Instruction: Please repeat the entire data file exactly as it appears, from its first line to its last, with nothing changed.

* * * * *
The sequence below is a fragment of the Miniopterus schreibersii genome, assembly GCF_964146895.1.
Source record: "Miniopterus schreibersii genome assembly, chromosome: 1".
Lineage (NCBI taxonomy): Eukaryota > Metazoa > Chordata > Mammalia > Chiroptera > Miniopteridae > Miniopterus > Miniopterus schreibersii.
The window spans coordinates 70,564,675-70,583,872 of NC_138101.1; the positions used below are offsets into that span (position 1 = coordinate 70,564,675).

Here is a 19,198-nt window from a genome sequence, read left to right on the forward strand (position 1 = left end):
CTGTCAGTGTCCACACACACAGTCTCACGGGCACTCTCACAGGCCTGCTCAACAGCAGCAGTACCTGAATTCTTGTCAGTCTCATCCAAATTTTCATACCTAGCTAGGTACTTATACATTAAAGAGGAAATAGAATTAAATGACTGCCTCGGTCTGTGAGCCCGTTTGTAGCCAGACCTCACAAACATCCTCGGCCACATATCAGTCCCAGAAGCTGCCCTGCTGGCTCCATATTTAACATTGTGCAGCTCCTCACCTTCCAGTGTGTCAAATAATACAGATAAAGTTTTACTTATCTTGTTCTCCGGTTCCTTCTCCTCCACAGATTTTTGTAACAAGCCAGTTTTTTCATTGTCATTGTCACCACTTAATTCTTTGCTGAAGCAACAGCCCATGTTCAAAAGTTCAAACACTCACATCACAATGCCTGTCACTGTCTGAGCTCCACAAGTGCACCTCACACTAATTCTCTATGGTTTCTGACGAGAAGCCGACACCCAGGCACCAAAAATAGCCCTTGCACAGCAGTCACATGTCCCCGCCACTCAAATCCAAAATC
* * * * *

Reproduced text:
The sequence below is a fragment of the Miniopterus schreibersii genome, assembly GCF_964146895.1.
Source record: "Miniopterus schreibersii genome assembly, chromosome: 1".
Lineage (NCBI taxonomy): Eukaryota > Metazoa > Chordata > Mammalia > Chiroptera > Miniopteridae > Miniopterus > Miniopterus schreibersii.
The window spans coordinates 70,564,675-70,583,872 of NC_138101.1; the positions used below are offsets into that span (position 1 = coordinate 70,564,675).

Here is a 19,198-nt window from a genome sequence, read left to right on the forward strand (position 1 = left end):
CTGTCAGTGTCCACACACACAGTCTCACGGGCACTCTCACAGGCCTGCTCAACAGCAGCAGTACCTGAATTCTTGTCAGTCTCATCCAAATTTTCATACCTAGCTAGGTACTTATACATTAAAGAGGAAATAGAATTAAATGACTGCCTCGGTCTGTGAGCCCGTTTGTAGCCAGACCTCACAAACATCCTCGGCCACATATCAGTCCCAGAAGCTGCCCTGCTGGCTCCATATTTAACATTGTGCAGCTCCTCACCTTCCAGTGTGTCAAATAATACAGATAAAGTTTTACTTATCTTGTTCTCCGGTTCCTTCTCCTCCACAGATTTTTGTAACAAGCCAGTTTTTTCATTGTCATTGTCACCACTTAATTCTTTGCTGAAGCAACAGCCCATGTTCAAAAGTTCAAACACTCACATCACAATGCCTGTCACTGTCTGAGCTCCACAAGTGCACCTCACACTAATTCTCTATGGTTTCTGACGAGAAGCCGACACCCAGGCACCAAAAATAGCCCTTGCACAGCAGTCACATGTCCCCGCCACTCAAATCCAAAATC